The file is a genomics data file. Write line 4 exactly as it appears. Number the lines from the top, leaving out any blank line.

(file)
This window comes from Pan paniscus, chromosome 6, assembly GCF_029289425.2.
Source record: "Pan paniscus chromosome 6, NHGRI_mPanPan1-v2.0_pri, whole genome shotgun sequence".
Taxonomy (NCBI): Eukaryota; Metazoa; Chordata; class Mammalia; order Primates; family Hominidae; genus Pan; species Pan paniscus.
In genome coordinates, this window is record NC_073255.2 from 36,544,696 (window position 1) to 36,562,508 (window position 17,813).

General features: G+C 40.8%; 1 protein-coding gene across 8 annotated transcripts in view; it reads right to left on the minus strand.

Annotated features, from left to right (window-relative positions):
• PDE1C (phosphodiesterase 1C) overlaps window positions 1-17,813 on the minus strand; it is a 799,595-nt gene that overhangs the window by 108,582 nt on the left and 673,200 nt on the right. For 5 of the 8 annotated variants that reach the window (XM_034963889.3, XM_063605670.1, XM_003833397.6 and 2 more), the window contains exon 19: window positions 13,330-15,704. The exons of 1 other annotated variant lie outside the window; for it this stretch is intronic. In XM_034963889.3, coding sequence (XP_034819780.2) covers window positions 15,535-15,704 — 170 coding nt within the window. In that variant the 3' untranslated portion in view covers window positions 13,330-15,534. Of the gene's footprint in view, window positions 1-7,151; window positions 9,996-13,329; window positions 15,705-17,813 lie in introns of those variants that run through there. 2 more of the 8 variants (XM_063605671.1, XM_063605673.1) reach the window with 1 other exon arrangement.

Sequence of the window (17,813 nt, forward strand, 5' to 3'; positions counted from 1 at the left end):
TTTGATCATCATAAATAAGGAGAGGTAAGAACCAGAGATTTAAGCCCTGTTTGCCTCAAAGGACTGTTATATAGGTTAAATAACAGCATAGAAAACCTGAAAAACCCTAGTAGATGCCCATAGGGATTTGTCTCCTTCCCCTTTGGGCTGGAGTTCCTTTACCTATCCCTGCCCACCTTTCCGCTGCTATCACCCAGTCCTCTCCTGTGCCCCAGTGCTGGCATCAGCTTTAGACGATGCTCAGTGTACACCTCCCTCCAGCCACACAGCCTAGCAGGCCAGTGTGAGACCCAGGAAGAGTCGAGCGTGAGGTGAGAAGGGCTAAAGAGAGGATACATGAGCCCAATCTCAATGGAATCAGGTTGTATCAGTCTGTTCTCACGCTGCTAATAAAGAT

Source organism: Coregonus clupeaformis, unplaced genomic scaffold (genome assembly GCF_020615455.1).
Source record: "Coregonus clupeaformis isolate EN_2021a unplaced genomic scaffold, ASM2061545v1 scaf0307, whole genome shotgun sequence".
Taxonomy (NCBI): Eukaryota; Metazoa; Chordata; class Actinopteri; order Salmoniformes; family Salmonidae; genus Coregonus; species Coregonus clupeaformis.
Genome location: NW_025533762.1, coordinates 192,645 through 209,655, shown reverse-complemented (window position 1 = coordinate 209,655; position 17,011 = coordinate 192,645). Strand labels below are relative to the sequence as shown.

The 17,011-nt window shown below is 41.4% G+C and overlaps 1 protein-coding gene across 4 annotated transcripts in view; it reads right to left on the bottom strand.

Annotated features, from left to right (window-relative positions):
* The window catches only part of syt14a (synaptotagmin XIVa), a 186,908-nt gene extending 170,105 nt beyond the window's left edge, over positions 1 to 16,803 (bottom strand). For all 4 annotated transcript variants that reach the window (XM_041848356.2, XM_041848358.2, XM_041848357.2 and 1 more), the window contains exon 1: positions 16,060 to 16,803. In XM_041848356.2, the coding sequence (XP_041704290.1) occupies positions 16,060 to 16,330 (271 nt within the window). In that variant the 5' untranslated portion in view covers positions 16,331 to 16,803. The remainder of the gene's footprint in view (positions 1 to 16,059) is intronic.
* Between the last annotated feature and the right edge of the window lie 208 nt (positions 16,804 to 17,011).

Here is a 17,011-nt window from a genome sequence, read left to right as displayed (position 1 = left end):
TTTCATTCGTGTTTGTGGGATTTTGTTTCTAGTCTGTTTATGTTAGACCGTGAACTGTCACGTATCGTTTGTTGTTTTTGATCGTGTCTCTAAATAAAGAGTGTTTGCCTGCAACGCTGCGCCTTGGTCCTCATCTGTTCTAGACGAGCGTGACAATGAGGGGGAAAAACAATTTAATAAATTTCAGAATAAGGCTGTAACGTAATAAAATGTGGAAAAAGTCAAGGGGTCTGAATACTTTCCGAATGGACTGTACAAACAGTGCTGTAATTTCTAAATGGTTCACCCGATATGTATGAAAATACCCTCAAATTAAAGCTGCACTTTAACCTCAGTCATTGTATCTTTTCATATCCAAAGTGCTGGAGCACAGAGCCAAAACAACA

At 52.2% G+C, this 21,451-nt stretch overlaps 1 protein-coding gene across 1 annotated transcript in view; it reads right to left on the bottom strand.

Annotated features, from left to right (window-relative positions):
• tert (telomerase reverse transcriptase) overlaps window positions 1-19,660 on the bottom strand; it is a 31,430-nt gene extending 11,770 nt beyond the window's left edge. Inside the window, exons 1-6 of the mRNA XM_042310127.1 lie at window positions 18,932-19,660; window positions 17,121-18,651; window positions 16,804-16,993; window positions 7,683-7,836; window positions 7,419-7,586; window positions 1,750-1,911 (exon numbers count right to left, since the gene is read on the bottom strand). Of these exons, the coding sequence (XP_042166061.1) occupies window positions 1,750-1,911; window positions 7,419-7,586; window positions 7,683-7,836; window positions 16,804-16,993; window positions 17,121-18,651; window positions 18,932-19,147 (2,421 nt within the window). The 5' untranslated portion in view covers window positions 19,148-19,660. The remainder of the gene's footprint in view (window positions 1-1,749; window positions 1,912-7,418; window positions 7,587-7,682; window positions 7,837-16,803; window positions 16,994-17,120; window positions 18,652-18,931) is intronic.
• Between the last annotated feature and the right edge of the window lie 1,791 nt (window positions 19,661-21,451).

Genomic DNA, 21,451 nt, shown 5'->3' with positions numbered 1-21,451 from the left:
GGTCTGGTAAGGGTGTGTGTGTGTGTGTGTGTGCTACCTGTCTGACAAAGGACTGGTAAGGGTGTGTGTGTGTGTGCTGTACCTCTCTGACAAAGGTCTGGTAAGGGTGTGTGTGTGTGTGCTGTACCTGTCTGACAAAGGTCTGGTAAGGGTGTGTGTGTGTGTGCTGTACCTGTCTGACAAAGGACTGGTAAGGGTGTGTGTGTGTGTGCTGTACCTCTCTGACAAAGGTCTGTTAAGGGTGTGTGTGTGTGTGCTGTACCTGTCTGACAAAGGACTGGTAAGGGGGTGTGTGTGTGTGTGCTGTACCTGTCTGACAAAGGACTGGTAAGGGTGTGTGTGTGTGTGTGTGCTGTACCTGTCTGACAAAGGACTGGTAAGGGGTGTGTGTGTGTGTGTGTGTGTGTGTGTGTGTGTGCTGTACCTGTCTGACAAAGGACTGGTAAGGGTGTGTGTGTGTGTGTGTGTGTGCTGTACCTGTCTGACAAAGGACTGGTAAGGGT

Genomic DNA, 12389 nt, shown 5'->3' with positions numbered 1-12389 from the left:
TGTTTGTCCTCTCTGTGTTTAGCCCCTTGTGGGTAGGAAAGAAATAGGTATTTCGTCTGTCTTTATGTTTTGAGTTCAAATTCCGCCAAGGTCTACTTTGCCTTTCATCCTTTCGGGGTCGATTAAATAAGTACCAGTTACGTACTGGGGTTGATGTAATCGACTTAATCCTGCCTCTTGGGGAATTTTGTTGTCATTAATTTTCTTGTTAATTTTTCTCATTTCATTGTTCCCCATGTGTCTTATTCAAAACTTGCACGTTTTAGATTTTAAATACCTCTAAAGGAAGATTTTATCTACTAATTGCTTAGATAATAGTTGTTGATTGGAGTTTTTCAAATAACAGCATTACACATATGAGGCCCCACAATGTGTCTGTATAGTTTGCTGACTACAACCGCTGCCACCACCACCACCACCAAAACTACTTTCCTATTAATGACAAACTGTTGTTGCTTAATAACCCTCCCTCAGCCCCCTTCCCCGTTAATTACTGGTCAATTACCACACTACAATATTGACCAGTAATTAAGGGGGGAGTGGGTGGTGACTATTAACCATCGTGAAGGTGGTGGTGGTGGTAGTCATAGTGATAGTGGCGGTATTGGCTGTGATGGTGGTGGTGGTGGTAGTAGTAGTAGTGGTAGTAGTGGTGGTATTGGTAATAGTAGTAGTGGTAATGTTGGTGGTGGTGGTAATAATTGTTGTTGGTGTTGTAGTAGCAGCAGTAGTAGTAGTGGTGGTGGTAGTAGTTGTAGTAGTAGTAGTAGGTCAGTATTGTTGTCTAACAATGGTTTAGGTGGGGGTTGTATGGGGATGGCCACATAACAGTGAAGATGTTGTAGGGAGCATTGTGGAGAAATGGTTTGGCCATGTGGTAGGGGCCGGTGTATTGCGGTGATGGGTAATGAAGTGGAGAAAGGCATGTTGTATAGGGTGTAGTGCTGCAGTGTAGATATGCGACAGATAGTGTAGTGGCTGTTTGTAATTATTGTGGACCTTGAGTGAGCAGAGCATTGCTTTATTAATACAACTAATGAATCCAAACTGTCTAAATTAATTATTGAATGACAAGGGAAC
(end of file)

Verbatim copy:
In genome coordinates, this window is record NC_073255.2 from 36,544,696 (window position 1) to 36,562,508 (window position 17,813).